I like to compare it to a batch of written words, whether they are part of a novel or short story. The description of a particular setting is frozen in the words describing it. Readers can close their eyes and imagine the setting. In this instance, I use the image saved in my mind instead of words.
We are a part and parcel of nature, yet the workings of nature never cease to amaze me. There's art in nature, music as well. The cool, steady breeze of fall drones like a sitar, the winds, thunder and sudden rains of summer are like a rock concert. A cold desolate winter day can be a somber violin solo. Springtime is the most joyous of all, where the music is an orchestral feast.
These musical flourishes can be added to that still image in my mind for enhanced effect.
Here in the South we are fortunate to have defined seasons that make this effort of recording images in the mind a revelatory exercise.
Find your own spot. I recommend somewhere near your home. Return to the same exact spot, standing or sitting in the same position, gazing at the same area, at different times of year. Just observe. The change of moods, colors and sounds are revealing. Set aside the urge to take a photo with your phone. Just this one spot, every few months, take a few moments to simply observe and mentally document.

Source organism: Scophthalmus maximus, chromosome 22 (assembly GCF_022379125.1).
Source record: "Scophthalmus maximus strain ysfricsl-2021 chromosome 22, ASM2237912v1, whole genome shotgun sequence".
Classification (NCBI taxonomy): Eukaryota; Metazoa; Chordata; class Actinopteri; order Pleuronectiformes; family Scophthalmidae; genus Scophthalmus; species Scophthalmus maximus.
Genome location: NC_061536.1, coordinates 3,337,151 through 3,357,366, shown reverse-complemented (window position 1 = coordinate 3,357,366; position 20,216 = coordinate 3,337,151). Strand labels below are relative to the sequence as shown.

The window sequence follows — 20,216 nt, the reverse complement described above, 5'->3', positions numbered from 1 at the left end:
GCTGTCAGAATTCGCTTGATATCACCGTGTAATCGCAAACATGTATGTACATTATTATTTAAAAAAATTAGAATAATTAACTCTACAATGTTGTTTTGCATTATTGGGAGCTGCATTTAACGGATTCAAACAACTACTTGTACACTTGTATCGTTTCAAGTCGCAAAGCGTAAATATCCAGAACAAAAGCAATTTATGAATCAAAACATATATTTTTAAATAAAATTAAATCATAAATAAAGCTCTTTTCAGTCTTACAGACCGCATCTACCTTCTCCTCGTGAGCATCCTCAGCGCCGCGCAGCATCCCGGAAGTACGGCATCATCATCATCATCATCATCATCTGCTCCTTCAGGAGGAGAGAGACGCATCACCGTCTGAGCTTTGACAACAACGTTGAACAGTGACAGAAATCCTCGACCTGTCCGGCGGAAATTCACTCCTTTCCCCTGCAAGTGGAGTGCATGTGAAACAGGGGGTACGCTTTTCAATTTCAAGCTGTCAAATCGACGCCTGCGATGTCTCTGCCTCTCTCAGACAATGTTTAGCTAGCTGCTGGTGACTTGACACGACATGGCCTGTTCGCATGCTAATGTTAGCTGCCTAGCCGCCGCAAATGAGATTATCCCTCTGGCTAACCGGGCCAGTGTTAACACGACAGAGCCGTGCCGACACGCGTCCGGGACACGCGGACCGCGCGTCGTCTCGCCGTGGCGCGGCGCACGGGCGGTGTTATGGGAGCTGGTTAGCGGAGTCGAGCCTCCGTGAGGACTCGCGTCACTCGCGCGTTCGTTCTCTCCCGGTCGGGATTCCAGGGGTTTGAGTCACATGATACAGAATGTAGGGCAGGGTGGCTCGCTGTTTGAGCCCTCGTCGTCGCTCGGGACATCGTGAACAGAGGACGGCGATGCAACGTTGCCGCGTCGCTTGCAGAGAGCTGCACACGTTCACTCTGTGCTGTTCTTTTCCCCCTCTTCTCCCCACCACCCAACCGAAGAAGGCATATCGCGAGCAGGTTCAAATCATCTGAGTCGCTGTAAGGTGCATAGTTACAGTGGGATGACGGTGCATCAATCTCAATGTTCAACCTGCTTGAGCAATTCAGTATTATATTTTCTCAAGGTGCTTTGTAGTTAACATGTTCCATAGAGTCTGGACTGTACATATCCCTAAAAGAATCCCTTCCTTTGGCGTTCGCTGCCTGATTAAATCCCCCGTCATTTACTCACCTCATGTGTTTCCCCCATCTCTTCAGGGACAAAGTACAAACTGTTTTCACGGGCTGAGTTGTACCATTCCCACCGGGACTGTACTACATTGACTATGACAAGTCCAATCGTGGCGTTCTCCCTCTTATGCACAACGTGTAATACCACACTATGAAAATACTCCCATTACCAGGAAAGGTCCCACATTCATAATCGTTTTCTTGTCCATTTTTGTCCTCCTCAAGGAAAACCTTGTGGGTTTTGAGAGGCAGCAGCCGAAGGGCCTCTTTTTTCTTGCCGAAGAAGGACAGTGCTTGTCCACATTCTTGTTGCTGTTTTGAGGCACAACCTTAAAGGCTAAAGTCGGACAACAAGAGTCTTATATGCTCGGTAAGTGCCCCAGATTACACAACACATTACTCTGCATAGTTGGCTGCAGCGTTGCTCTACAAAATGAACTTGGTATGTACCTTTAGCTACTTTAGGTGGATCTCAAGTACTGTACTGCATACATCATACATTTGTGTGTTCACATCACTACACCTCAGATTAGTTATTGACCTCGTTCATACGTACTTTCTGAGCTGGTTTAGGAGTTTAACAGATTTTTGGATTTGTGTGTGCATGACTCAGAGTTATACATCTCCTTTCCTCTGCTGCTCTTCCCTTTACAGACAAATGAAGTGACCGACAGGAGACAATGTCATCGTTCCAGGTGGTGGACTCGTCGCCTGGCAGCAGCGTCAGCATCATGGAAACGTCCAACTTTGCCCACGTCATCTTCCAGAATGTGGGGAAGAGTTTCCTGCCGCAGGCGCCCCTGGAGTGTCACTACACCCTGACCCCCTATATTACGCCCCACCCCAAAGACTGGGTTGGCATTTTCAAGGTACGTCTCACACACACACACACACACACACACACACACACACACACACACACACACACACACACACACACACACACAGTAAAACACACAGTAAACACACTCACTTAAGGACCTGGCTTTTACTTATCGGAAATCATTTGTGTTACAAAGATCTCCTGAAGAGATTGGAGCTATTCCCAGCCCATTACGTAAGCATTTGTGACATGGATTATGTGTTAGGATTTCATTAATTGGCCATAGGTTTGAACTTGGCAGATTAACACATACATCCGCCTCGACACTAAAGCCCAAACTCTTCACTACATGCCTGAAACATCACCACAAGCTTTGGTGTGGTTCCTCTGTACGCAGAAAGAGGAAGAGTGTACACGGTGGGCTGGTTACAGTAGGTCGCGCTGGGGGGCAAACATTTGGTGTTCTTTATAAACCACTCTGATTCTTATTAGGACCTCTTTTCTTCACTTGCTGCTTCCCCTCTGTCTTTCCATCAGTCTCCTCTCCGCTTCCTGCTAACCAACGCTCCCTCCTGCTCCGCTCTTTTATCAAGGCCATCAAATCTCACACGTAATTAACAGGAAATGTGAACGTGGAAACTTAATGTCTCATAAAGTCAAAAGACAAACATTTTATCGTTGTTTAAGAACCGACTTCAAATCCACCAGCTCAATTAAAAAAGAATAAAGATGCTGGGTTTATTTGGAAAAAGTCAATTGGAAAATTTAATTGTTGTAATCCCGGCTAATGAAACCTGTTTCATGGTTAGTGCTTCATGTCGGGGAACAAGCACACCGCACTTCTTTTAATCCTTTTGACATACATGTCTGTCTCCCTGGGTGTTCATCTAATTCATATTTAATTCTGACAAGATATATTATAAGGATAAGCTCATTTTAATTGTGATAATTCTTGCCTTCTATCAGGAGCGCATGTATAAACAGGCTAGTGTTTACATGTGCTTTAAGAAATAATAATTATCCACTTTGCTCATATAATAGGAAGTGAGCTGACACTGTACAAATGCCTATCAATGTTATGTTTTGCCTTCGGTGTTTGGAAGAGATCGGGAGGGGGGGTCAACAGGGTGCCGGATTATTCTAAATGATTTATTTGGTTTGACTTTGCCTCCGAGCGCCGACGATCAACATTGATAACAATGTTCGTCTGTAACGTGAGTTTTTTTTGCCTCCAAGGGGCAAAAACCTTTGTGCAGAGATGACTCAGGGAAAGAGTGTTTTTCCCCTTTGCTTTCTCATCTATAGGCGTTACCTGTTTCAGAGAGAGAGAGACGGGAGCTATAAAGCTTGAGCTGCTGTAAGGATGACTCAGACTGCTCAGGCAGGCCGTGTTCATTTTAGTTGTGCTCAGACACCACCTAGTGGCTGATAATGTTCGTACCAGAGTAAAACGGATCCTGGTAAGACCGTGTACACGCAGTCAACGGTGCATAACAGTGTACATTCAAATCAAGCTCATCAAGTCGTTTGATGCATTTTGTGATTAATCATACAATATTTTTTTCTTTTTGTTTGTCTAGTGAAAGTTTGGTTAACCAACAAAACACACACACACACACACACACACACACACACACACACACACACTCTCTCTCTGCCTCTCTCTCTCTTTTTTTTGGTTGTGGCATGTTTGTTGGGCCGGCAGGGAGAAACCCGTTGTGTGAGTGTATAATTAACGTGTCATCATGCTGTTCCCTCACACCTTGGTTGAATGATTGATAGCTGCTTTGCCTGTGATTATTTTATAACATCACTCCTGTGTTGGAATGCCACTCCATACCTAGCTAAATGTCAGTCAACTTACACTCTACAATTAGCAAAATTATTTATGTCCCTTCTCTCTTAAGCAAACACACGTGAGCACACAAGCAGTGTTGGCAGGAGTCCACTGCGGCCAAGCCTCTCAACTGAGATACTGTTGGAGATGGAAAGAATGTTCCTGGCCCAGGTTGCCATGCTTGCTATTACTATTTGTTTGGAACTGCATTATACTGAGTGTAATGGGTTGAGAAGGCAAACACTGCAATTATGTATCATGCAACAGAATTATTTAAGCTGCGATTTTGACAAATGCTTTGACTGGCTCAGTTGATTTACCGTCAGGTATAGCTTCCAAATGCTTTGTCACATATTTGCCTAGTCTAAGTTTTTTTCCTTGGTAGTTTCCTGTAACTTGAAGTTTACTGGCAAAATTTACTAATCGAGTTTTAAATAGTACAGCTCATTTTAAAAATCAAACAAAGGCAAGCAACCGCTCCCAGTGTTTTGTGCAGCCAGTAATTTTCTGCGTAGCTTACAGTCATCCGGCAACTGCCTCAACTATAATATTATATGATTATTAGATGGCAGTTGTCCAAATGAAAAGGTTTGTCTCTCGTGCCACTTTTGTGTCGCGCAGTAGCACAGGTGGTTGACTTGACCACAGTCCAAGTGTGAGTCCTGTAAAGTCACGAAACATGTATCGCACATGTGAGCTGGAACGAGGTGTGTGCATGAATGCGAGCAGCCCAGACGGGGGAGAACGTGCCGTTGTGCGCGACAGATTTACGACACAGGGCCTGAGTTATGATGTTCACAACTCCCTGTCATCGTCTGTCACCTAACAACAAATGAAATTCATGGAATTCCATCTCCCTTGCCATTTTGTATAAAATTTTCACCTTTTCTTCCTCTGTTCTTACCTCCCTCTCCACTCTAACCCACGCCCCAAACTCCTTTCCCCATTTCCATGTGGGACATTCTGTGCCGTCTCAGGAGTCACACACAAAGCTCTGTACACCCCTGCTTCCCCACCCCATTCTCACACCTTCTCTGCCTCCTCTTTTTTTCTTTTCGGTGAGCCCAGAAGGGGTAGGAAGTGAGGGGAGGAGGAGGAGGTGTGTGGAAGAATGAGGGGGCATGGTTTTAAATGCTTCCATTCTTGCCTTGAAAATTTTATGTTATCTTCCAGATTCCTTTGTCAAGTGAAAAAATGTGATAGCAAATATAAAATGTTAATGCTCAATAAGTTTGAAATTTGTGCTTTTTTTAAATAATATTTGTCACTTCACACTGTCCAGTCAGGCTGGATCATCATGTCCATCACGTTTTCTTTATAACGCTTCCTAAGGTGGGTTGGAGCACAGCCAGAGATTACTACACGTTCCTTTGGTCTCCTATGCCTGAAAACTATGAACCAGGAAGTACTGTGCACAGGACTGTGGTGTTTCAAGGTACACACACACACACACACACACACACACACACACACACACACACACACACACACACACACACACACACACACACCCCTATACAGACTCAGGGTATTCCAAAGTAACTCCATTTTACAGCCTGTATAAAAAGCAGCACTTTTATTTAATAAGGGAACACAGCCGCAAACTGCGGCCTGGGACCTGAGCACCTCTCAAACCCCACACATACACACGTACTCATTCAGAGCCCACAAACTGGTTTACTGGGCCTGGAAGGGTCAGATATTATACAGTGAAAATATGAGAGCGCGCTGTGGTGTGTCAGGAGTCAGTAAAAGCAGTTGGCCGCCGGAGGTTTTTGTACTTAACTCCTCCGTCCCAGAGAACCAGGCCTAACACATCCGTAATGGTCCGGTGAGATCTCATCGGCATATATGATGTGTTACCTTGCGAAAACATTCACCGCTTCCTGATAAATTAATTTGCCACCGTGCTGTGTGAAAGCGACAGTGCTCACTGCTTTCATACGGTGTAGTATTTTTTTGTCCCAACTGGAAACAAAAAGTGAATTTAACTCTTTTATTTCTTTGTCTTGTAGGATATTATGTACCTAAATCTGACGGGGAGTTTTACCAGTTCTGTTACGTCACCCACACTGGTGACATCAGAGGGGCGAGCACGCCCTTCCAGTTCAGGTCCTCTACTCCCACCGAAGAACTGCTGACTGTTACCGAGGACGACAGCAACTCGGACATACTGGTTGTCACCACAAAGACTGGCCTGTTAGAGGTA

These images will only be stored in your mind. It's pretty amazing to see and remember specific natural surroundings, the colors, shades, feel of the air, shapes of shrubs, that low hanging branch on an oak tree, and bunches of wild berries, things that maybe taken for granted with a quick photograph.
This is your world, this little spot. The images will not be captured and endlessly shared on social media or other ways. These are your secret images, yours to keep and cherish. When a moment of stillness and calm are needed during times of chaos and noise, close your eyes and return to one of these stored images of that special spot you have chosen.
So, here I stand at my spot, looking at nature's painting as it stands today, and now close my eyes and mentally change the colors, add leaves, remove leaves, imagine birds and fireflies, a dusting of light snow, all taken from different images in my mind.